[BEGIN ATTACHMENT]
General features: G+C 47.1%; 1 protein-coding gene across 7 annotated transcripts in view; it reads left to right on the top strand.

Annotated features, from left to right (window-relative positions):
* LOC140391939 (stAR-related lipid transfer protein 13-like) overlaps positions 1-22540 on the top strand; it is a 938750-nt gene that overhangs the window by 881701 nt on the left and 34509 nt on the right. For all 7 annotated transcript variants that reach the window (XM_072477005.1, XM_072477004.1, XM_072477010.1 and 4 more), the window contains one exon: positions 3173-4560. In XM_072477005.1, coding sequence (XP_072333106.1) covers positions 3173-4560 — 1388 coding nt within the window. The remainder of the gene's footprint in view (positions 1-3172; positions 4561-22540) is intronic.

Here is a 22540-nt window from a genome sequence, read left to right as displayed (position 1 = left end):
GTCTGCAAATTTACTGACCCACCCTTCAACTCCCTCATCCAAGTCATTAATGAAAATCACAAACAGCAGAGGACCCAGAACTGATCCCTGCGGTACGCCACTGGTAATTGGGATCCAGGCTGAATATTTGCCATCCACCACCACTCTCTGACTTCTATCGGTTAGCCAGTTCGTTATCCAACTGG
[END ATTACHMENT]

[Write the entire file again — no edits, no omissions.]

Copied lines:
General features: G+C 47.1%; 1 protein-coding gene across 7 annotated transcripts in view; it reads left to right on the top strand.

Annotated features, from left to right (window-relative positions):
* LOC140391939 (stAR-related lipid transfer protein 13-like) overlaps positions 1-22540 on the top strand; it is a 938750-nt gene that overhangs the window by 881701 nt on the left and 34509 nt on the right. For all 7 annotated transcript variants that reach the window (XM_072477005.1, XM_072477004.1, XM_072477010.1 and 4 more), the window contains one exon: positions 3173-4560. In XM_072477005.1, coding sequence (XP_072333106.1) covers positions 3173-4560 — 1388 coding nt within the window. The remainder of the gene's footprint in view (positions 1-3172; positions 4561-22540) is intronic.

Here is a 22540-nt window from a genome sequence, read left to right as displayed (position 1 = left end):
GTCTGCAAATTTACTGACCCACCCTTCAACTCCCTCATCCAAGTCATTAATGAAAATCACAAACAGCAGAGGACCCAGAACTGATCCCTGCGGTACGCCACTGGTAATTGGGATCCAGGCTGAATATTTGCCATCCACCACCACTCTCTGACTTCTATCGGTTAGCCAGTTCGTTATCCAACTGG